LANGUAGE: Around 90% of Mongolians speak Mongol, most of them using the Khalkha Mongol dialect, which is the official language of Mongolia and which since 1963 has been written in the Cyrillic alphabet due to the strong influence of the Soviet Union. However, the traditional Mongolian alphabet is gradually being reintroduced. Turkic languages – principally Kazakh – are also spoken, mainly in the west of the country. Russian was spoken fairly widely in the past, sustained by the large number of immigrants from the Soviet Union, however, many left following its collapse and the language does not have as wide an influence any longer.

CULTURE & HERITAGE: Nomadism (in particular nomadic herding) and Buddhism are two of the most important influences on Mongolian culture. While most Mongolians are now settled into urban areas, a significant number of city-dwellers nonetheless continue to live in gers, traditional round wood and felt tents that were specifically designed for the nomadic lifestyle.

The country’s most popular traditional sport is Mongolian wrestling, known as bukh. Alongside horseracing and archery, these athletic events are the mainstays of the famous summer sports festival of Naadam, which is also a major tourist attraction. Epic poetry also remains a major cultural tradition. Wrestlers at Naadam are honoured by bards, while the nation’s past is famously encapsulated in the epic poem “The Secret History of the Mongols”, which describes the rise of the Mongol Empire under Genghis Khan in the 13th century.

Mongolian cuisine is heavily influenced by the country’s herding tradition, and thus based largely around meat and milk products. Traditional staple dishes include a variety of mutton dumplings such as buuz (steamed dumplings) and khushuur, which are deep fried. Popular traditional drinks include milk tea and airaig, lightly alcoholic fermented mare’s milk.

CLIMATE: Given the large size of the country, the weather varies significantly. Generally, the climate is an extreme continental one, thanks to its landlocked status and distance from the sea. In Ulan Bator – one of the coldest capital cities in the world – the coldest month on average is January, where temperatures fluctuate between a daily average of -32° C and -19° C. Meanwhile, the temperature peaks in July, alternating between average daily minimums and maximums of 11° C and 22° C, respectively. However, temperatures outside of Ulan Bator and particularly in the southern desert regions are substantially higher. In the steppe and desert areas the temperature fluctuates between warm days and cool nights. July is the wettest month, with precipitation averaging roughly 76 mm in the capital.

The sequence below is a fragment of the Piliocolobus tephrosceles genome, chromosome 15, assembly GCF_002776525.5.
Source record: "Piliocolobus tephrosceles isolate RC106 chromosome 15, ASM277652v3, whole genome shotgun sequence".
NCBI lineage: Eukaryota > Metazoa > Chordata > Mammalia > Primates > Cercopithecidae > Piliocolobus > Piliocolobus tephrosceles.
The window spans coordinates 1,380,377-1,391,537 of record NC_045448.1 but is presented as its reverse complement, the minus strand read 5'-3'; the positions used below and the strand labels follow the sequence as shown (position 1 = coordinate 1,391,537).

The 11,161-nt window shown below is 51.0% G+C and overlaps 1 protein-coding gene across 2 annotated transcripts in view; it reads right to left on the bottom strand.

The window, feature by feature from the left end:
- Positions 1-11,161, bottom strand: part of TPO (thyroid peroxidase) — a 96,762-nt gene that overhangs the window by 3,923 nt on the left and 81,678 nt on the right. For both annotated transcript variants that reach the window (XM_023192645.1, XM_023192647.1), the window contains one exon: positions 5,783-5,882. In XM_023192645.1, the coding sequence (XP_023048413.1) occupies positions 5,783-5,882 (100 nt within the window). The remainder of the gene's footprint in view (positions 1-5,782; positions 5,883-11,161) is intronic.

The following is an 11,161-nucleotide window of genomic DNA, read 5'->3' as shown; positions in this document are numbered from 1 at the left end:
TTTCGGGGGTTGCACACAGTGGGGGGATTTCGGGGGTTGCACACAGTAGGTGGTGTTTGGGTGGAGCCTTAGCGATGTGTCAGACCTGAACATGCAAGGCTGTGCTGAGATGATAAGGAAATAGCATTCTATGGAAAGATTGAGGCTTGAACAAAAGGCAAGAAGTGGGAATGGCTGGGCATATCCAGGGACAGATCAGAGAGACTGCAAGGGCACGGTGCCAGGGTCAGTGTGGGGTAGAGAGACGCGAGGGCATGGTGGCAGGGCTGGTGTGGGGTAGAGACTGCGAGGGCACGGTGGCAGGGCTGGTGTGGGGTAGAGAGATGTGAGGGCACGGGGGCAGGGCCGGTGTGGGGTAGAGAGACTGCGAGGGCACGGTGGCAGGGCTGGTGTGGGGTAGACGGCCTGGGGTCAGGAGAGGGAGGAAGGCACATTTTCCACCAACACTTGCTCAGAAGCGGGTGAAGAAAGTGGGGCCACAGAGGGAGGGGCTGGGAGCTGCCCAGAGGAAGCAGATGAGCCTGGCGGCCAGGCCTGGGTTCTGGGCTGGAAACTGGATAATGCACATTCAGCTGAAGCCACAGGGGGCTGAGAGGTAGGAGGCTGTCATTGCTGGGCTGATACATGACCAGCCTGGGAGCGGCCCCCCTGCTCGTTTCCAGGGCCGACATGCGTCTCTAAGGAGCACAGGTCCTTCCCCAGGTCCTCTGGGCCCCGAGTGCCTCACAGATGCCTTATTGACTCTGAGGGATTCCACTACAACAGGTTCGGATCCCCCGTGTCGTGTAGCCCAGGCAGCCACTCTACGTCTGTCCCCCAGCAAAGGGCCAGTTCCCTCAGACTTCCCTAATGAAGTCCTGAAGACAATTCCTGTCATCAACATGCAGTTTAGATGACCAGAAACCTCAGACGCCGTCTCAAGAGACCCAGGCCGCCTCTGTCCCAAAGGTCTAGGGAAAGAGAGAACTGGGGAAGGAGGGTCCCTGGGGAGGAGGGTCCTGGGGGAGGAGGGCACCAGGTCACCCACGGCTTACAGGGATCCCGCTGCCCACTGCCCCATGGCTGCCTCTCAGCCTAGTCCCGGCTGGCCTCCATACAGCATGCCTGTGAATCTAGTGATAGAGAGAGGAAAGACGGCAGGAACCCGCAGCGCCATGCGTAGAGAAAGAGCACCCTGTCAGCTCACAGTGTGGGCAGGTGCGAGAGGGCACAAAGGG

NATURAL RESOURCES: Agriculture, and particularly herding – around which many of the country’s traditional activities and the semi-nomadic culture is centred – are important contributors to the economy. However, the scale of the activities is primarily focused at the national level. As a result, it is the mining and extracting sector that is emerging as the key driver of both exports and foreign investment.

Mongolia currently has very little to speak of in the way of significant oil or gas reserves. However, the country is an important mining and minerals centre. Many of the country’s deposits are still untapped, and a number of major new projects are due to begin production in the near future. These are expected to significantly increase Mongolia’s status as a producer of minerals. Mining and quarrying already account for close to 30% of GDP, and minerals made up around 65% of the country’s exports in 2009. Many of these went to its rapidly expanding neighbour, China.

The country has among the largest copper reserves in the world, with the Oyu Tolgoi reserve thought to be the world’s largest undeveloped copper and gold reserve yet discovered. Oyu Tolgoi also gives Mongolia the second-largest copper reserves in the world (after Chile). Canada’s Ivanhoe Mines is developing the site in partnership with the Mongolian government, which has a 34% stake in the project. Production at the mine, located in the South Gobi region, is due to begin in 2013. Another important project is the Nergui copper, gold and silver project being developed by China’s Solartech International Holdings, which is due to come online in 2012. Additionally, Mongolia is the world’s third-largest producer of fluorspar. The country’s output accounts for approximately 5.5% of global output. It is also a significant producer of coal, with output standing at 12.3m short tonnes in 2009. Mongolia is also believed to have the world’s second-largest reserves of uranium after Australia, with a major prospect scheduled to being production there in 2012. The ground there also holds significant reserves of tin, molybdendum and tungsten.

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The Report: Mongolia 2012